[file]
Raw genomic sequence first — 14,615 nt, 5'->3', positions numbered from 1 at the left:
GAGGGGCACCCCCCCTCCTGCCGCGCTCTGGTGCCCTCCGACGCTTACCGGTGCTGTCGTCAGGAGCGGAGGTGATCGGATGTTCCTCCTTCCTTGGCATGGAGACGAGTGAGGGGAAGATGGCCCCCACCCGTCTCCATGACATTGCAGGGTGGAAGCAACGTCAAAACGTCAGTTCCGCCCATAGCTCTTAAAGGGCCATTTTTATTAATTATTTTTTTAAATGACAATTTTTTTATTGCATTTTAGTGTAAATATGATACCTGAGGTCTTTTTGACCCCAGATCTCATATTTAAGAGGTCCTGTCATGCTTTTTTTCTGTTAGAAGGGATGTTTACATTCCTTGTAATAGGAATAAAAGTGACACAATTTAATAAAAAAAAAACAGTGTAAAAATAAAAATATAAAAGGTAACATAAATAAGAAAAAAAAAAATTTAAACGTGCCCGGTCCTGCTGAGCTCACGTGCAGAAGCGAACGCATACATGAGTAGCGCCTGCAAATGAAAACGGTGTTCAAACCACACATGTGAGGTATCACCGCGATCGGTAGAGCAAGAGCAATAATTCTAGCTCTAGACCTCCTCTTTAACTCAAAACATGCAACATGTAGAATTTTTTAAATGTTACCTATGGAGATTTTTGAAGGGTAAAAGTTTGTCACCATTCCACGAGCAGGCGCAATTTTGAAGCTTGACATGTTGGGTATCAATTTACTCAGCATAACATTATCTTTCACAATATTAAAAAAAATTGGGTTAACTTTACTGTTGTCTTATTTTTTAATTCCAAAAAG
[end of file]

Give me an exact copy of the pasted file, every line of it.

Raw genomic sequence first — 14,615 nt, 5'->3', positions numbered from 1 at the left:
GAGGGGCACCCCCCCTCCTGCCGCGCTCTGGTGCCCTCCGACGCTTACCGGTGCTGTCGTCAGGAGCGGAGGTGATCGGATGTTCCTCCTTCCTTGGCATGGAGACGAGTGAGGGGAAGATGGCCCCCACCCGTCTCCATGACATTGCAGGGTGGAAGCAACGTCAAAACGTCAGTTCCGCCCATAGCTCTTAAAGGGCCATTTTTATTAATTATTTTTTTAAATGACAATTTTTTTATTGCATTTTAGTGTAAATATGATACCTGAGGTCTTTTTGACCCCAGATCTCATATTTAAGAGGTCCTGTCATGCTTTTTTTCTGTTAGAAGGGATGTTTACATTCCTTGTAATAGGAATAAAAGTGACACAATTTAATAAAAAAAAAACAGTGTAAAAATAAAAATATAAAAGGTAACATAAATAAGAAAAAAAAAAATTTAAACGTGCCCGGTCCTGCTGAGCTCACGTGCAGAAGCGAACGCATACATGAGTAGCGCCTGCAAATGAAAACGGTGTTCAAACCACACATGTGAGGTATCACCGCGATCGGTAGAGCAAGAGCAATAATTCTAGCTCTAGACCTCCTCTTTAACTCAAAACATGCAACATGTAGAATTTTTTAAATGTTACCTATGGAGATTTTTGAAGGGTAAAAGTTTGTCACCATTCCACGAGCAGGCGCAATTTTGAAGCTTGACATGTTGGGTATCAATTTACTCAGCATAACATTATCTTTCACAATATTAAAAAAAATTGGGTTAACTTTACTGTTGTCTTATTTTTTAATTCCAAAAAG